Home / Health / The case of Kenya is not related to Ebola, the head of the WHO travels to the DRC, Uganda

The case of Kenya is not related to Ebola, the head of the WHO travels to the DRC, Uganda



June 17: Kenya alert on Ebola, WHO chef visits DRC, Uganda

Kenyan doctors test an inpatient patient with Ebola-like symptoms in the east of the country, while eastern Congo strives to control the 1400-million-year-old epidemic people and spread to neighboring Uganda, where two deaths were caused by deadly haemorrhagic fever.

If the Kenyan patient is confirmed as carrying the Ebola virus, it would be the first ever case of the virus in this East African country and would represent a worrying spread of the disease from eastern Congo. Kenya has never experienced an Ebola outbreak and some Kenyan doctors have expressed concern about the country's readiness to handle the deadly virus.

The patient in Kenya is isolated at the Kericho County Reference Hospital, where staff has taken precautions to minimize contact, county spokeswoman Timothy Kimei said in a statement.

This is the first confirmed case in Uganda during the Ebola outbreak in the neighboring Democratic Republic of Congo.

The patient had visited her wife on the border between Uganda and Kenya and three other family members were also under observation, according to Kenyan media.

However, Kenya's health minister downplayed the threat on Monday.

"The surveillance and rapid response team, which was sent to examine the patient in a stable state, confirmed that she did not fit the definition of Ebola case. Let me repeat to Kenyans that the patient does not fit the definition of the Ebola case, "said Sicily Kariuki, during a visit to Nairobi International Airport to see how the Arriving passengers are checked for fever symptoms.

"However, precautionary measures have been put in place, including the isolation of the patient and the submission of blood samples … for testing purposes," she said. "The result of the same thing is expected at 16 hours. tonight (Kenya time). "

In Uganda last week, two Ebola – related deaths had spread from eastern Congo, where the current outbreak has caused more than 1,400 deaths since the month of August. The two victims were part of a Congolese-Ugandan family who traveled to Uganda, marking the first appearance of Ebola cases outside of Congo since the beginning of the epidemic.

It is thought that the family contracted the disease at a funeral attended by dozens of people.

An expert committee from the World Health Organization (WHO) said Friday that the Ebola epidemic in Congo was an "extraordinary event" of great concern, but did not deserve to be declared a global emergency.

Speaking in Kampala, in the Ugandan capital, the director general of the World Health Organization, Tedros Adhanom Ghebreyesus, said on Monday that he was accepting the decision.

"For our part, I want to promise to continue to mobilize global and regional support to control this epidemic as quickly as possible. It is only clean when the epidemic in Congo is over, "he said, according to a statement from the Ugandan Ministry of Health.

The spread of the Ebola virus in eastern Congo has been "very unpredictable, with upward and downward trends," he said.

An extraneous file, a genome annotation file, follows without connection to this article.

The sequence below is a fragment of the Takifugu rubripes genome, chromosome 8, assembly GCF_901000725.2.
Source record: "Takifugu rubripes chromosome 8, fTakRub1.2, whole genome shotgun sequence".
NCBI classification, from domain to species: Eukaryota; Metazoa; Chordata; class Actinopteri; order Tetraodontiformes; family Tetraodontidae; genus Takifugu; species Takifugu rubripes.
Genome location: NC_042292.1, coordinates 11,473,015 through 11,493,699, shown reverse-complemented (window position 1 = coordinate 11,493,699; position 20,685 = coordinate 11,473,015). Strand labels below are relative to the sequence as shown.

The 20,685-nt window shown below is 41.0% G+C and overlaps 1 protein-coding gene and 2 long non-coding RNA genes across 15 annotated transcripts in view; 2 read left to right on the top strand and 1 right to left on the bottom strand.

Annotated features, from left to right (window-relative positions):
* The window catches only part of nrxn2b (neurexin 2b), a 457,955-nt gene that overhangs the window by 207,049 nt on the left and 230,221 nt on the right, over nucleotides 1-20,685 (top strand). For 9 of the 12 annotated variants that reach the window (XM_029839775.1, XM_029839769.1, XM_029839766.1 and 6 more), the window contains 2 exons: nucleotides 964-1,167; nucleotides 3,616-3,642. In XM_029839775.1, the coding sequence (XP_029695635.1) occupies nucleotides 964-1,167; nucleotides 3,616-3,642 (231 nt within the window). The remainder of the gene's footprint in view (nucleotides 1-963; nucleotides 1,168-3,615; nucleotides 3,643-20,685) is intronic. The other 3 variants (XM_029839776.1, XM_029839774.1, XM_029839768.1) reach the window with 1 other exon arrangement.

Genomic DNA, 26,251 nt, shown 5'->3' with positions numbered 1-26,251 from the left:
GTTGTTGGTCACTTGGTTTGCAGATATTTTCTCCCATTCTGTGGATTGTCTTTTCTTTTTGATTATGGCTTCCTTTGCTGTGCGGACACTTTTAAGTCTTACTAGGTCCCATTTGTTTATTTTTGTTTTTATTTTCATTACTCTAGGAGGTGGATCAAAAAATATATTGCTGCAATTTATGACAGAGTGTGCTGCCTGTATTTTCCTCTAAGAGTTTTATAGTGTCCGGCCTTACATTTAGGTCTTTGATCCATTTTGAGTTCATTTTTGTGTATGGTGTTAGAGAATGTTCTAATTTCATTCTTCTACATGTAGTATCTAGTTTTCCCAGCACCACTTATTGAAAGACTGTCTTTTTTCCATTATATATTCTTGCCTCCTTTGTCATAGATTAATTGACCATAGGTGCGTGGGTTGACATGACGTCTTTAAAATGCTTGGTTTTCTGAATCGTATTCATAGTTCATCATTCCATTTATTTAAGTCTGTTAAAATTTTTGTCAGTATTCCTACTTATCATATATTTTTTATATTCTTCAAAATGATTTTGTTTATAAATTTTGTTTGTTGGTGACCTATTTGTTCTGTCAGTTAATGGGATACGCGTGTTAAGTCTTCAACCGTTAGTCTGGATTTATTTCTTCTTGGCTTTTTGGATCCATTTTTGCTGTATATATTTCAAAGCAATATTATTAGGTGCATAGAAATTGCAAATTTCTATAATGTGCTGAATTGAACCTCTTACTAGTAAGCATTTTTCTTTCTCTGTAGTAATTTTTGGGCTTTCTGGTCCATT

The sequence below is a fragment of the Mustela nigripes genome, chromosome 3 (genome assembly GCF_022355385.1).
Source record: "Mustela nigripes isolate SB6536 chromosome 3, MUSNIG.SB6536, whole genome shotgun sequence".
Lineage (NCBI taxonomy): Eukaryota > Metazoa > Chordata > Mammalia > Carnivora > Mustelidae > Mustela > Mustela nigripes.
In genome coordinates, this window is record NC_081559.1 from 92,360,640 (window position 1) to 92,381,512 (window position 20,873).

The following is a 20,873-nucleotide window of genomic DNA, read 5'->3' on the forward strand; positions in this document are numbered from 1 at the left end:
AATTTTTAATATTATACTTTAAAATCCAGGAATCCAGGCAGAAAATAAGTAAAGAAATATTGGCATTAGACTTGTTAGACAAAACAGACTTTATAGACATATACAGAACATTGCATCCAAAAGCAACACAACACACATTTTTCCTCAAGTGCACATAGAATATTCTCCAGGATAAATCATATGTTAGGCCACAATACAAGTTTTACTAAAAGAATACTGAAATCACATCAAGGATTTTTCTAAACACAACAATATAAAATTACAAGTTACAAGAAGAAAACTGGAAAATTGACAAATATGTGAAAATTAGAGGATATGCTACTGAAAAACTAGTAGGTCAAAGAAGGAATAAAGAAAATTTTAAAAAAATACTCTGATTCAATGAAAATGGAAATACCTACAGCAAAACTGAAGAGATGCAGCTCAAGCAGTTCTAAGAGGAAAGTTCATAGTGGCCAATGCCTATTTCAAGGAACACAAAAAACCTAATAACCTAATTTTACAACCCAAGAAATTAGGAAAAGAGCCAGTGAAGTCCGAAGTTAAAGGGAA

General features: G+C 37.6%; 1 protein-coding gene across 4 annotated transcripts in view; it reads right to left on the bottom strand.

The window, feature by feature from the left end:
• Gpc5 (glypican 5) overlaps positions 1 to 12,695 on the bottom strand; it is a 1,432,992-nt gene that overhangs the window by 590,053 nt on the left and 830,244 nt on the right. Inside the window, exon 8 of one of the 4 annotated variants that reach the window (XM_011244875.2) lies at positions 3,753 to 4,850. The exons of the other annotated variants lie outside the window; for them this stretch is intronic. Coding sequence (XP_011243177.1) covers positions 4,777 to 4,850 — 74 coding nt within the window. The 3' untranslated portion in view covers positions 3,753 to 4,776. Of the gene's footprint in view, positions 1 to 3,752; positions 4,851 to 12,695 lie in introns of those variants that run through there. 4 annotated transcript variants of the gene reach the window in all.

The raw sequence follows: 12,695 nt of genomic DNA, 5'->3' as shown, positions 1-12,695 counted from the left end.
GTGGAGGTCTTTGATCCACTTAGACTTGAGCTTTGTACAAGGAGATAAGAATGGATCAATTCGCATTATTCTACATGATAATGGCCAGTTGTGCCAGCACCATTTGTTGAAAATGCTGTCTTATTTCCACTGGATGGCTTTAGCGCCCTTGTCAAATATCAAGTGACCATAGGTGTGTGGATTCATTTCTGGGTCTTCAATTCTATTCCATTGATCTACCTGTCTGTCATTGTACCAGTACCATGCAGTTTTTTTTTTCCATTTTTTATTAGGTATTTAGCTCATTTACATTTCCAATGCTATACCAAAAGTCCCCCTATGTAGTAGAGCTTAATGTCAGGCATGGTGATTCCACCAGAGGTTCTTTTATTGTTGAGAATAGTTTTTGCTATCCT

Health officials from eastern Congo have begun offering vaccines to all residents of the Mabalako hot spot, while previous efforts have targeted only contacts known or considered to be at risk. high.

AP

What future for Uganda?

Ugandan authorities have now compiled a list of 98 contacts, or contact contacts, potentially exposed to the Ebola virus, 10 of which are considered "high-risk," said Mike Ryan, executive director of WHO's emergency program. .

Vaccination of these contacts and health workers with an experimental Merck vaccine is due to start on Saturday, he said.

Ryan told Reuters on Friday that there had been no evidence of local Ebola virus transmission in Uganda.

"No proof at the moment … But we are not yet at the end of our sentences," he said, pointing out that the incubation period could be up to 21 days.

June 14th: WHOThe position on Ebola

The World Health Organization decided on Friday not to declare an international emergency regarding the Ebola epidemic in Congo, despite its spread in Uganda this week, but the conclusion of such a statement could lead to excessive economic damage.

In a statement, the group of 13 independent medical experts from the WHO Emergency Committee urged neighboring "at-risk" countries to improve their preparedness for the detection and management of imported cases, "like the Uganda did it. "

"This is not a global emergency, it is an emergency in the Democratic Republic of Congo, a serious emergency that could affect neighboring counties," said the interim chairman of the group of experts, the acting panel chairman, at a press conference at the headquarters of the UN agency in Geneva. .

"The committee felt that there is really nothing to be gained from declaring a PHEIC (Public health emergency of international importance), but there is potentially a lot to lose. "

Such a declaration could create restrictions on travel or trade "that could seriously harm the economy of the Democratic Republic of the Congo," Aavitsland said.

WHO General Manager Tedros Adhanom Ghebreyesus, speaking on the phone from Kampala, said: "The spread of the Ebola virus in Uganda is a recent development, but the fundamental dynamics of the epidemic have not changed."

Some medical groups urged the committee to declare an emergency that would have led to stronger public health measures, funding and resources.

Lawrence Gostin, Professor of Global Health Law at the Georgetown University School of Law, expressed his disappointment at the fact that the panel did not declare the state of the University of Georgetown. 39 urgency for the third time.

"The @WHO has been criticized for being late in reporting a PHEIC in West Africa. Is it a failure DRC affect the legitimacy? Gostin tweeted.He said that he admired the panelists but did not agree with their conclusion.

Only four emergencies have been reported over the past decade, including the most serious Ebola outbreak, which hit West Africa in 2014-2016. The others were an influenza pandemic in 2009, polio in 2014 and Zika virus in 2016.

REUTERS

June 13: Uganda repatriates Ebola suspects in Congo

Ugandan authorities on Thursday banned public gatherings in the western district of Kasese, where two people died of the Ebola virus.

Relatives of the two dead from the Ebola virus have also been repatriated from Uganda to the Democratic Republic of Congo, where they will receive experimental and therapeutic treatment.

"Handwashing facilities have been put in place, with washing equipment such as JIK (bleach) and soap. Local reporter Ronald Kule told Reuters that people are not shaking hands.